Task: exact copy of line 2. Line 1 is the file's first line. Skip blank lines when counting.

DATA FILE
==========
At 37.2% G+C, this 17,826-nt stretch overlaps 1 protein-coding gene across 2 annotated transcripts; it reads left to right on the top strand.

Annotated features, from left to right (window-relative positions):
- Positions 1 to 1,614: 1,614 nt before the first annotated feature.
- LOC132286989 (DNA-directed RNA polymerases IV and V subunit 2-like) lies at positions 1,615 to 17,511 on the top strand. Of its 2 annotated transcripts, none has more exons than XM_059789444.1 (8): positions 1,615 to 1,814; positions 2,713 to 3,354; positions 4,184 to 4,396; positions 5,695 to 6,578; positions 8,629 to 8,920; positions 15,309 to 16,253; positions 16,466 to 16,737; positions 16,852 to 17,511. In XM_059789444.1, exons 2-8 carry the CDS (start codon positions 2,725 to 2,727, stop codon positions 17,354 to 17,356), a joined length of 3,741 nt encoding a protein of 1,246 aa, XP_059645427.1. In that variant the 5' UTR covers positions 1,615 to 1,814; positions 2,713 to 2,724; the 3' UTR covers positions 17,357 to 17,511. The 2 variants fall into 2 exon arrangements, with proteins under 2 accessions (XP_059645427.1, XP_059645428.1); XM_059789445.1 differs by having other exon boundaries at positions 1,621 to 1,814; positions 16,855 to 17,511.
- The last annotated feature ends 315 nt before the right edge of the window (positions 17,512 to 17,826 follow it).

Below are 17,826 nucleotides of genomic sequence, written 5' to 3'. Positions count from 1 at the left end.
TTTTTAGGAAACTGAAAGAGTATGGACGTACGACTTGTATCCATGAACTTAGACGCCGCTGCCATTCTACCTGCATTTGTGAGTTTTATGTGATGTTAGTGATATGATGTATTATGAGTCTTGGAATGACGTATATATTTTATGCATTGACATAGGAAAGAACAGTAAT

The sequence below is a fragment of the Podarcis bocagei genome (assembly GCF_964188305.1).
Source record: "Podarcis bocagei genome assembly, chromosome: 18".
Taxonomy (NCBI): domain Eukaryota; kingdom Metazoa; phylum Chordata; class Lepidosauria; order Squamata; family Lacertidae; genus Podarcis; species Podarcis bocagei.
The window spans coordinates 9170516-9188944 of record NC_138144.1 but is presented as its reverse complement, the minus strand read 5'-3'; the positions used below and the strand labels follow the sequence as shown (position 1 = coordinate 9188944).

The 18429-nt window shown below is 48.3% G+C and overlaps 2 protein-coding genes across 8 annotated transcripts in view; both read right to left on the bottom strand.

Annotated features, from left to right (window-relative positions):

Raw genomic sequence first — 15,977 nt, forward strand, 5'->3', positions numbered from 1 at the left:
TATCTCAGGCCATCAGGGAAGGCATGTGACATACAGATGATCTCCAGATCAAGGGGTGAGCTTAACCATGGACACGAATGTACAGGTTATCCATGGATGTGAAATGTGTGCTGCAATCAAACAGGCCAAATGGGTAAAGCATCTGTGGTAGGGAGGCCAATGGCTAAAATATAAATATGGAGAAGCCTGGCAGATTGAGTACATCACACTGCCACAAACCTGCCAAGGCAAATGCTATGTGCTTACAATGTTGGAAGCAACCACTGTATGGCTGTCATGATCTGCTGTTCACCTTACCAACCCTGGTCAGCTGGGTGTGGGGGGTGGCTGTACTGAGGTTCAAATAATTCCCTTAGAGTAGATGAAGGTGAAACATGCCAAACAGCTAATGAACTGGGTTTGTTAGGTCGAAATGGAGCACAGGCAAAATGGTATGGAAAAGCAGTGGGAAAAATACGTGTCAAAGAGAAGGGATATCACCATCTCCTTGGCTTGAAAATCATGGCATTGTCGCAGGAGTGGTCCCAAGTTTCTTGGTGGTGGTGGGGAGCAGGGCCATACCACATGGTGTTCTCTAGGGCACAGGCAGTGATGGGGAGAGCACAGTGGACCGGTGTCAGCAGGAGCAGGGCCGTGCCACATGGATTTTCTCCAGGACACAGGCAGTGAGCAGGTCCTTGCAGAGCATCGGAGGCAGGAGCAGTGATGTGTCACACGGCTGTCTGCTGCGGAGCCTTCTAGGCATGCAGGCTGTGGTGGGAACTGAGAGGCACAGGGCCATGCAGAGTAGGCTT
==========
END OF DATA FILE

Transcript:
Annotated features, from left to right (window-relative positions):